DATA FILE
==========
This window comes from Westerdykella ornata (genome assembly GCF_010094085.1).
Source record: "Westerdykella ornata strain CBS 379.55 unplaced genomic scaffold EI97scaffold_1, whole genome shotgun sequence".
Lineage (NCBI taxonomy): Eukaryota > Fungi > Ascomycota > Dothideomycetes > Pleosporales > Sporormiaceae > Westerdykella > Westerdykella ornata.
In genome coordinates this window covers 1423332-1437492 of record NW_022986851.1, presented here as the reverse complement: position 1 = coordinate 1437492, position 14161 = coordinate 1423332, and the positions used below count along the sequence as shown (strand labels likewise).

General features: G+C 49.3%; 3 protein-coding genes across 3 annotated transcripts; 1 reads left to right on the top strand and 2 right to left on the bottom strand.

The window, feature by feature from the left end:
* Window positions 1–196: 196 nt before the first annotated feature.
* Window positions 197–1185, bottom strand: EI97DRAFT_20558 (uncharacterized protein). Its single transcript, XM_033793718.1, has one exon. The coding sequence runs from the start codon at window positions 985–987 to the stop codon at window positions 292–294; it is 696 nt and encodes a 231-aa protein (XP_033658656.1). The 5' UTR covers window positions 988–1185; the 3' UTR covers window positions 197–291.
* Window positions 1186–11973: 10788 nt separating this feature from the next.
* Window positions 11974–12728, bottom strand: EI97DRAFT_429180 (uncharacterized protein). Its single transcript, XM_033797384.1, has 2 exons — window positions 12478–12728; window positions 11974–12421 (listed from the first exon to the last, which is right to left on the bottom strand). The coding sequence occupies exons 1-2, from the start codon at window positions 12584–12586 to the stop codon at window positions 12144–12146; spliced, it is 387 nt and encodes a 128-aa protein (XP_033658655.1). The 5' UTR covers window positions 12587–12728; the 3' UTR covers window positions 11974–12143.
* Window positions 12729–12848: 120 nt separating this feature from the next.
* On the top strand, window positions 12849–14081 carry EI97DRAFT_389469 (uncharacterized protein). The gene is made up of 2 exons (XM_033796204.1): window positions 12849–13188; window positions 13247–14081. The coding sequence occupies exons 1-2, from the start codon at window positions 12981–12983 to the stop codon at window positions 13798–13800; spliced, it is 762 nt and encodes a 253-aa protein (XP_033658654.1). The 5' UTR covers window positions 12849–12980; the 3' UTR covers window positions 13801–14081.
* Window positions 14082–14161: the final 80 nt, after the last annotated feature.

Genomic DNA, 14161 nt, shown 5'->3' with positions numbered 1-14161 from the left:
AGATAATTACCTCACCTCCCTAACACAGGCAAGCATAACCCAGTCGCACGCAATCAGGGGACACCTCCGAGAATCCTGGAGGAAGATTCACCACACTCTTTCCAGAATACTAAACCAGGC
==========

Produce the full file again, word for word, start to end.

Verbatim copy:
This window comes from Westerdykella ornata (genome assembly GCF_010094085.1).
Source record: "Westerdykella ornata strain CBS 379.55 unplaced genomic scaffold EI97scaffold_1, whole genome shotgun sequence".
Lineage (NCBI taxonomy): Eukaryota > Fungi > Ascomycota > Dothideomycetes > Pleosporales > Sporormiaceae > Westerdykella > Westerdykella ornata.
In genome coordinates this window covers 1423332-1437492 of record NW_022986851.1, presented here as the reverse complement: position 1 = coordinate 1437492, position 14161 = coordinate 1423332, and the positions used below count along the sequence as shown (strand labels likewise).

General features: G+C 49.3%; 3 protein-coding genes across 3 annotated transcripts; 1 reads left to right on the top strand and 2 right to left on the bottom strand.

The window, feature by feature from the left end:
* Window positions 1–196: 196 nt before the first annotated feature.
* Window positions 197–1185, bottom strand: EI97DRAFT_20558 (uncharacterized protein). Its single transcript, XM_033793718.1, has one exon. The coding sequence runs from the start codon at window positions 985–987 to the stop codon at window positions 292–294; it is 696 nt and encodes a 231-aa protein (XP_033658656.1). The 5' UTR covers window positions 988–1185; the 3' UTR covers window positions 197–291.
* Window positions 1186–11973: 10788 nt separating this feature from the next.
* Window positions 11974–12728, bottom strand: EI97DRAFT_429180 (uncharacterized protein). Its single transcript, XM_033797384.1, has 2 exons — window positions 12478–12728; window positions 11974–12421 (listed from the first exon to the last, which is right to left on the bottom strand). The coding sequence occupies exons 1-2, from the start codon at window positions 12584–12586 to the stop codon at window positions 12144–12146; spliced, it is 387 nt and encodes a 128-aa protein (XP_033658655.1). The 5' UTR covers window positions 12587–12728; the 3' UTR covers window positions 11974–12143.
* Window positions 12729–12848: 120 nt separating this feature from the next.
* On the top strand, window positions 12849–14081 carry EI97DRAFT_389469 (uncharacterized protein). The gene is made up of 2 exons (XM_033796204.1): window positions 12849–13188; window positions 13247–14081. The coding sequence occupies exons 1-2, from the start codon at window positions 12981–12983 to the stop codon at window positions 13798–13800; spliced, it is 762 nt and encodes a 253-aa protein (XP_033658654.1). The 5' UTR covers window positions 12849–12980; the 3' UTR covers window positions 13801–14081.
* Window positions 14082–14161: the final 80 nt, after the last annotated feature.

Genomic DNA, 14161 nt, shown 5'->3' with positions numbered 1-14161 from the left:
AGATAATTACCTCACCTCCCTAACACAGGCAAGCATAACCCAGTCGCACGCAATCAGGGGACACCTCCGAGAATCCTGGAGGAAGATTCACCACACTCTTTCCAGAATACTAAACCAGGC